Life & Letters

Correspondence

About this Item

Title: Richard Maurice Bucke to Walt Whitman, 25 April 1888

Date: April 25, 1888

Editorial note: The annotation, "To Walt Whitman," is in the hand of Horace Traubel.

Source: Transcribed from digital images or a microfilm reproduction of the original item. For a description of the editorial rationale behind our treatment of the correspondence, see our statement of editorial policy.

Location: Yale Collection of American Literature, Beinecke Rare Book and Manuscript Library

Whitman Archive ID: yal.00289

Contributors to digital file: Jeannette Schollaert, Ian Faith, Stefan Schöberlein, and Stephanie Blalock



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Superintendent's Office.
ASYLUM FOR THE INSANE
LONDON.
ONTARIO
London, Ont.,
25 April 1888

To Walt Whitman

I have had the two enclosed letters and your note to Kennedy1 and myself of 18th inst somedays,2 been too busy to write even a line, have never been so crowded with work of all kinds as I am at present. I do wish you were well enough to accept Mr. Fords proposition to go to England & Scotland. I am dead sure you would have the biggest kind of a time and lots of money (if wanted) might be made out of it. But I suppose it is no use thinking of such a thing. O'Connor's3 letter is not cheerful but for all that middling for him poor fellow, his writing is I think better than it has been, firm & clear—if he could only get better! But we must not wait for it.

All well here, lovely weather, spring coming on as fast as the North West wind off the [neat?] ice fields of Lake Huron will let it.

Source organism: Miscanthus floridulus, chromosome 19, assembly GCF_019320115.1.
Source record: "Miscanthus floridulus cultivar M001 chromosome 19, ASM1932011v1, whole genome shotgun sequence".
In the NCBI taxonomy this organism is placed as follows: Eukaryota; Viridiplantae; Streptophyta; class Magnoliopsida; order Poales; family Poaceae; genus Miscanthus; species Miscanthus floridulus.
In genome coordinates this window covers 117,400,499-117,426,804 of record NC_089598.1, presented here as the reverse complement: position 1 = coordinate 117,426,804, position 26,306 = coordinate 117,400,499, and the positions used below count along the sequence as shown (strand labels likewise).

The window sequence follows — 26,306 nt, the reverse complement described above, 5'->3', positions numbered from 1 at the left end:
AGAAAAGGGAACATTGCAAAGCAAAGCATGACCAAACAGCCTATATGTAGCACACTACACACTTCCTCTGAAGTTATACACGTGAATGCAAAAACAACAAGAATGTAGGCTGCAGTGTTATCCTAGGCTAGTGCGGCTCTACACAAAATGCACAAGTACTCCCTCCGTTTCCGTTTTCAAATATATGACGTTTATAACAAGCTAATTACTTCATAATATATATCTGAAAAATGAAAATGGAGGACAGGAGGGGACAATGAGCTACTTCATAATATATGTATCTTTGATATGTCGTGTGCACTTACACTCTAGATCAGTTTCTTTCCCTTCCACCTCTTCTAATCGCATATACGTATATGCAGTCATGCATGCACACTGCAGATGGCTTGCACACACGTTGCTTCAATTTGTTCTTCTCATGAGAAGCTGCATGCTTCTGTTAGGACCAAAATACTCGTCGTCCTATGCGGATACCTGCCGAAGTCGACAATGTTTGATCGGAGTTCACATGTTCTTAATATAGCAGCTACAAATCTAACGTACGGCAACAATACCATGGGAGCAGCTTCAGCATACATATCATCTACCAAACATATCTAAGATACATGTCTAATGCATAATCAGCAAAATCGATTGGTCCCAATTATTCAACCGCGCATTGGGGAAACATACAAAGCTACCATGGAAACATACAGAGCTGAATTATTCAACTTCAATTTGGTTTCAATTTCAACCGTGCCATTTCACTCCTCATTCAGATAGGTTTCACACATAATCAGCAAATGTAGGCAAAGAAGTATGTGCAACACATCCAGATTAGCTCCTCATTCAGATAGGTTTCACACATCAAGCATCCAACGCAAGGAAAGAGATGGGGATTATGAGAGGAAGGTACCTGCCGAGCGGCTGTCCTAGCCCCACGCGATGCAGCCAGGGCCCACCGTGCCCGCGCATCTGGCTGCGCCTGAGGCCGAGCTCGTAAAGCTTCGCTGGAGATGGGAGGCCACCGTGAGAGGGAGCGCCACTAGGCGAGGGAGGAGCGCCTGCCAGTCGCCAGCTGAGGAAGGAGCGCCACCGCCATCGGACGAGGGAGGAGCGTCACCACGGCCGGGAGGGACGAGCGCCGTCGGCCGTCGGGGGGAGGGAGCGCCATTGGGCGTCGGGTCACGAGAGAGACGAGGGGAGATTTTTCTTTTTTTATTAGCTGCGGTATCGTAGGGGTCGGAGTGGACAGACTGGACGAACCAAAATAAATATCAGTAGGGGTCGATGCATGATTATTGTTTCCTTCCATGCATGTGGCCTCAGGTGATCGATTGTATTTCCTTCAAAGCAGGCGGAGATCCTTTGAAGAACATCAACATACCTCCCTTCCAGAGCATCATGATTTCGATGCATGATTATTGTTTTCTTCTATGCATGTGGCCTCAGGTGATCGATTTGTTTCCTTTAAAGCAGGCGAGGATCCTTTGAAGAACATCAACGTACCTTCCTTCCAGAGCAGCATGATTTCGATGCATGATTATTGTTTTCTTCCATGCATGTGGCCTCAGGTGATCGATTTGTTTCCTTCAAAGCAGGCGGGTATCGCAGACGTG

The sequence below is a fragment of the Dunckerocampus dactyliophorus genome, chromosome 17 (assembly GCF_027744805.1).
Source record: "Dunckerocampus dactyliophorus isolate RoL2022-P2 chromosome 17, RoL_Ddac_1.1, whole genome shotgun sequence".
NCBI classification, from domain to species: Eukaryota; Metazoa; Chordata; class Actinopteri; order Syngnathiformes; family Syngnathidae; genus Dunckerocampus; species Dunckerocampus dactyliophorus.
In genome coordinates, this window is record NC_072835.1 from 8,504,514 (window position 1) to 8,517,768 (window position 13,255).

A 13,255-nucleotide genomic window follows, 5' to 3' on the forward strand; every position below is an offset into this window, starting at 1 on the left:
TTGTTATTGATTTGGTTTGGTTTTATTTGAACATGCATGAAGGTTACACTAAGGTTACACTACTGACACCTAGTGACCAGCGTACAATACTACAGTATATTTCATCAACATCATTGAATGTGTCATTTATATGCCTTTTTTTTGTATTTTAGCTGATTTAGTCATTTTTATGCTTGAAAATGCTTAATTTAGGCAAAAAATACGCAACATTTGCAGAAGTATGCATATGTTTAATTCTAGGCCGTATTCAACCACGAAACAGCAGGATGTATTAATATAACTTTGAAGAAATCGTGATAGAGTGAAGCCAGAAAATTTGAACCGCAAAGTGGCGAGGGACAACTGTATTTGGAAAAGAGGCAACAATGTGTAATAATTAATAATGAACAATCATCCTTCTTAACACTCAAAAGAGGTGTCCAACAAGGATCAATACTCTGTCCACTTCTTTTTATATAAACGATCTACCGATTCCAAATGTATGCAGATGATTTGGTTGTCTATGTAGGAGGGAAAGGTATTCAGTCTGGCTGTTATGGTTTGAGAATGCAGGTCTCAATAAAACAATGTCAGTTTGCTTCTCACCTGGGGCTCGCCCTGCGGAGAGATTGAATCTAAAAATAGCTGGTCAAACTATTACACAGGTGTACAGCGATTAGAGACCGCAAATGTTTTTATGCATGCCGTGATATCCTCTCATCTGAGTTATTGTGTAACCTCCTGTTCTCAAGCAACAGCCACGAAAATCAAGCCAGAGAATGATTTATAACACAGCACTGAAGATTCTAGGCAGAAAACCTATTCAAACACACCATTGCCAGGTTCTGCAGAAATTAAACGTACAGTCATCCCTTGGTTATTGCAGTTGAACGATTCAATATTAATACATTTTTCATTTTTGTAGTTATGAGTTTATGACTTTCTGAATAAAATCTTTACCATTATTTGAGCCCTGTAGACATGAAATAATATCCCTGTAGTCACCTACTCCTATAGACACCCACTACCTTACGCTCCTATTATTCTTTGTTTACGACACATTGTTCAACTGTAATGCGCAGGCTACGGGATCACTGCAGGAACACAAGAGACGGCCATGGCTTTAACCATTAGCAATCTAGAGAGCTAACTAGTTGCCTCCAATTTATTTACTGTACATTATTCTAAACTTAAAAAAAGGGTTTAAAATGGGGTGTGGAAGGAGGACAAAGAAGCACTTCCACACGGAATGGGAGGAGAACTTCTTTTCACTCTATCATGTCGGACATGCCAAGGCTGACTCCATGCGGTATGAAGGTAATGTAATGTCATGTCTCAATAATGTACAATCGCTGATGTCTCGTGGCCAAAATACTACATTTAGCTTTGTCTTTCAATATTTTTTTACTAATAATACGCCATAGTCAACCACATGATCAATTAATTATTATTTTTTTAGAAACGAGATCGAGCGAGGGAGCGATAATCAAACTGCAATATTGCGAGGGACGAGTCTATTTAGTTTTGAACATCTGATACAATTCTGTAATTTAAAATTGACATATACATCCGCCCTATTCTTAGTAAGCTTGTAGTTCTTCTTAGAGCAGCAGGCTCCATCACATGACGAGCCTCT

RM Bucke


Correspondent:
Richard Maurice Bucke (1837–1902) was a Canadian physician and psychiatrist who grew close to Whitman after reading Leaves of Grass in 1867 (and later memorizing it) and meeting the poet in Camden a decade later. Even before meeting Whitman, Bucke claimed in 1872 that a reading of Leaves of Grass led him to experience "cosmic consciousness" and an overwhelming sense of epiphany. Bucke became the poet's first biographer with Walt Whitman (Philadelphia: David McKay, 1883), and he later served as one of his medical advisors and literary executors. For more on the relationship of Bucke and Whitman, see Howard Nelson, "Bucke, Richard Maurice," Walt Whitman: An Encyclopedia, ed. J.R. LeMaster and Donald D. Kummings (New York: Garland Publishing, 1998).

Notes:

1. William Sloane Kennedy (1850–1929) was on the staff of the Philadelphia American and later published biographies of Longfellow and Whittier (Dictionary of American Biography). Apparently Kennedy had called on the poet for the first time on November 21, 1880 (William Sloane Kennedy, Reminiscences of Walt Whitman [1896], 1). Though Kennedy was to become a fierce defender of Whitman, in his first published article he admitted reservations about the "coarse indecencies of language" and protested that Whitman's ideal of democracy was "too coarse and crude"; see The Californian, 3 (February 1881), 149–158. For more about Kennedy, see Katherine Reagan, "Kennedy, William Sloane (1850–1929)," Walt Whitman: An Encyclopedia, ed. J.R. LeMaster and Donald D. Kummings (New York: Garland Publishing, 1998). [back]

2. See the letter from Whitman to William Sloane Kennedy and Richard Maurice Bucke of April 18, 1888[back]

3. William Douglas O'Connor (1832–1889) was the author of the grand and grandiloquent Whitman pamphlet "The Good Gray Poet," published in 1866 (a digital version of the pamphlet is available at "The Good Gray Poet: A Vindication"). For more on Whitman's relationship with O'Connor, see Deshae E. Lott, "O'Connor, William Douglas (1832–1889)," Walt Whitman: An Encyclopedia, ed. J.R. LeMaster and Donald D. Kummings (New York: Garland Publishing, 1998). [back]


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